While most sex offenses require the prosecution to prove that the defendant did not have the alleged victim's consent to engage in sexual activity, that isn't the case with statutory rape. Under North Carolina law, a person under the age of 16 is not capable of providing consent for sexual intercourse. Thus, any sexual act committed with a person under 16 is considered statutory rape.
At the Olsinski Law Firm, PLLC, we have a team of dedicated defense attorneys committed to advocating on behalf of clients charged with serious sex crimes, including statutory rape. We understand the extremely serious nature of these charges, and will do everything possible to ensure your recent arrest has as little impact on your future as possible.What Is Statutory Rape in North Carolina?
In North Carolina, statutory rape refers to sexual activity where one person is under the age of consent, which is 16 years old. Even if the underage individual consents to the sexual activity, it is still considered a crime, as those under the age limit are deemed legally incapable of providing valid consent. North Carolina law categorizes statutory rape offenses based on the age difference between the involved parties.What Are the Types of Statutory Rape Offenses in North Carolina?
North Carolina statutory rape offenses are categorized based on the ages of the defendant and the alleged victim. Below are the most common types of statutory rape crimes in North Carolina:Statutory Rape of a Child by an Adult
- The alleged victim is under the age of 13.
- The defendant is at least 18 years old and at least 4 years older than the victim
- Classified as a Class B1 felony.
The seriousness of this offense depends on on the age difference between the defendant and the victim. For example, if the defendant is at least six years older than the alleged victim, the offense is a Class B1 felony. However, if the defendant is more than four but less than six years older than the alleged victim, the offense is a Class C felony.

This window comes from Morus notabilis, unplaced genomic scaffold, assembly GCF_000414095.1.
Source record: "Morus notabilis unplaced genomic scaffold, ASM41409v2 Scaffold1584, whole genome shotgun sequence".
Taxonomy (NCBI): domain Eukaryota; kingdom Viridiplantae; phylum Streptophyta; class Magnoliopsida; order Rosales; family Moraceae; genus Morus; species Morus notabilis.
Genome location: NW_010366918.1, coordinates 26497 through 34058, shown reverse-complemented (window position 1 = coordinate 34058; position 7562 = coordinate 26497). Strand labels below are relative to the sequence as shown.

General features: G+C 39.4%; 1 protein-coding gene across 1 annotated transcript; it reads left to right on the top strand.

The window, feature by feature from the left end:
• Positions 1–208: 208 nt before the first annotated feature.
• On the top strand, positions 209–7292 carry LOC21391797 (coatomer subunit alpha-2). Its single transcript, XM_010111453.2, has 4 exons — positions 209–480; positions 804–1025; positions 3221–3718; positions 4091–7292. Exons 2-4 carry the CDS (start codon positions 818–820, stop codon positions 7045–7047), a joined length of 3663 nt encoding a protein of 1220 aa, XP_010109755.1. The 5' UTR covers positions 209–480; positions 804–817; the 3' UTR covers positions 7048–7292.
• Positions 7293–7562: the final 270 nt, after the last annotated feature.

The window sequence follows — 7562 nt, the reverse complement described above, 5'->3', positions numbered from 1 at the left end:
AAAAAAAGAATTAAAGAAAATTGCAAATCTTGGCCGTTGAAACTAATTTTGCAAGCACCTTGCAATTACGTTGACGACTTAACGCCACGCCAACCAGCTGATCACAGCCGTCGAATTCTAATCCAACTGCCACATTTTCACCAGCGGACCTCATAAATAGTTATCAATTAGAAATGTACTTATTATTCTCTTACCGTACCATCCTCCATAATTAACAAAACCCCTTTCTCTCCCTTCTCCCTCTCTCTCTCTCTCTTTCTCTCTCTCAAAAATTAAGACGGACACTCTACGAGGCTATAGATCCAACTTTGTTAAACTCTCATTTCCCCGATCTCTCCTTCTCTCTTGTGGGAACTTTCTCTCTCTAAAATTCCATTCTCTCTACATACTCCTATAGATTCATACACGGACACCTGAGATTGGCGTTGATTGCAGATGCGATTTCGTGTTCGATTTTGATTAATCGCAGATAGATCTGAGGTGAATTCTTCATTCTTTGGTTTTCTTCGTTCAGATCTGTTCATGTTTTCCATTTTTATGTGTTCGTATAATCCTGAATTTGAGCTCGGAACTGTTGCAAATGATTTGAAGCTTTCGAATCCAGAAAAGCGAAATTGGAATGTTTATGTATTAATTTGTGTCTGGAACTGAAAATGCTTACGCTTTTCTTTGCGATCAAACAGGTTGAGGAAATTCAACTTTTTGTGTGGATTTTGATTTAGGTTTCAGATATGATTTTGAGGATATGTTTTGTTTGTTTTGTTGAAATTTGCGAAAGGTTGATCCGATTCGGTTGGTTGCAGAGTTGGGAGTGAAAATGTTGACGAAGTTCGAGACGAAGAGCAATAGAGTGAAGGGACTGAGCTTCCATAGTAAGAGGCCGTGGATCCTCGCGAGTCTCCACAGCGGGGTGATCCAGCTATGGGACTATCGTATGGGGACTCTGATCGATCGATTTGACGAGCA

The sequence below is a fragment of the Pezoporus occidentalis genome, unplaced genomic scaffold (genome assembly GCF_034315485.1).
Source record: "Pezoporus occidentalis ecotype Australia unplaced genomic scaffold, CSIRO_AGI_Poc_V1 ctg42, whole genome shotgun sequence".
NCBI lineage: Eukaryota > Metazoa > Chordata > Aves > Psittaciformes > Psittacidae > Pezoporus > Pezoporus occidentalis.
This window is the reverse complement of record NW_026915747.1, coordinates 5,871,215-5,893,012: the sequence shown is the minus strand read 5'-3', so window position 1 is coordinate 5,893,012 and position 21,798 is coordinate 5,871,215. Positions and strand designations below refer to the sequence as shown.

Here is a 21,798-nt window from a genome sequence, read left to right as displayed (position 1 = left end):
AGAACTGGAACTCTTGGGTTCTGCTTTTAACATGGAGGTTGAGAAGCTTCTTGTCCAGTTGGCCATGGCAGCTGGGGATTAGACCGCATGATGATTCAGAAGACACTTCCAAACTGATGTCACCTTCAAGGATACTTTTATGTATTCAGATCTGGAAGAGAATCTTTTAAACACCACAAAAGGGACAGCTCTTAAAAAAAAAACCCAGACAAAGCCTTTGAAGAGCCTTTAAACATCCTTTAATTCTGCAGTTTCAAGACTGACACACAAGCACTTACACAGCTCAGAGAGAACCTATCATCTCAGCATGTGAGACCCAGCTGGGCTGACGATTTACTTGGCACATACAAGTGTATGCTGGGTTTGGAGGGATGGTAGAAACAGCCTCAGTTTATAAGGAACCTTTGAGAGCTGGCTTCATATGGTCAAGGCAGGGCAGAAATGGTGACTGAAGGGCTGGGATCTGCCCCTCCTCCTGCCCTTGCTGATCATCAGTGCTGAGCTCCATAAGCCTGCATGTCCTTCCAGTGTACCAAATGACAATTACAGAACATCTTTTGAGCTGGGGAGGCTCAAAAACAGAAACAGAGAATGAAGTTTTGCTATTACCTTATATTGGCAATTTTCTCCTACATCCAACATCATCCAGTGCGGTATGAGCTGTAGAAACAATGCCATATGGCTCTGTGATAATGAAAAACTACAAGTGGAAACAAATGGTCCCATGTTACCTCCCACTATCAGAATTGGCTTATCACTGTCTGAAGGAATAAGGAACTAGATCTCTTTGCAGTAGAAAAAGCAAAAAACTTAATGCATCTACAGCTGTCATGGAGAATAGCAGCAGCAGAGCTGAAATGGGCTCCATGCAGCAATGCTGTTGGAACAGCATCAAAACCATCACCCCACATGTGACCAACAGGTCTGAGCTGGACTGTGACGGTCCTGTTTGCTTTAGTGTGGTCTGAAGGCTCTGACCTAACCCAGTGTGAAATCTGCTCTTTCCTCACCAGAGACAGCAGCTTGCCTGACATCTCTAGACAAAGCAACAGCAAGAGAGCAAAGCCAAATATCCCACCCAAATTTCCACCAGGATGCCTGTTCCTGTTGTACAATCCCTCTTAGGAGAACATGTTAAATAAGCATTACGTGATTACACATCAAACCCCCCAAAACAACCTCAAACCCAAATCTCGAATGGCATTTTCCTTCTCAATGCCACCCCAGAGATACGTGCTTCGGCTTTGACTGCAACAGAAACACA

Each offense carries distinct legal penalties, with potential consequences including imprisonment, mandatory registration as a sex offender, and other life-changing consequences. Of course, the precise penalties for a conviction depends on the specific details of the offense as well as your criminal history.Does Statutory Rape Only Apply to Sexual Intercourse?
Yes, statutory rape crimes in North Carolina only apply in cases where the government claims the defendant engaged in vaginal intercourse with the alleged victim. However, there are similar offenses for other types of sexual conduct. For example, it is still a Class B1 felony to engage in any sexual act with a victim who is a child under the age of 13 years and the defendant is at least four years older than the victim.Is Lack of Knowledge a Defense to Statutory Rape Charges?
No, statutory rape is a strict liability crime, so a defendant's lack of knowledge about the alleged victim's true age is not a defense.Have You Been Charged with Statutory Rape in North Carolina?
If you or a loved one was recently arrested and charged with statutory rape, don't make the mistake of thinking there is nothing you can do to help your defense. At the Olsinski Law Firm, PLLC, we've provided countless clients with effective, custom-tailored representation, helping them overcome the accusations against them and move on with their lives. We take a comprehensive approach to every case we handle, ensuring that we do everything possible to protect your freedom and your future. To learn more, and to schedule a free consultation with one of our Charlotte criminal defense lawyers, give us a call at 704-405-2580. You can also reach our Cabarrus County rape defense attorneys at 704-918-4747. We represent clients in Charlotte, Concord and Kannapolis, as well as throughout Mecklenburg, Gaston, Iredell, Rowan, and Union Counties.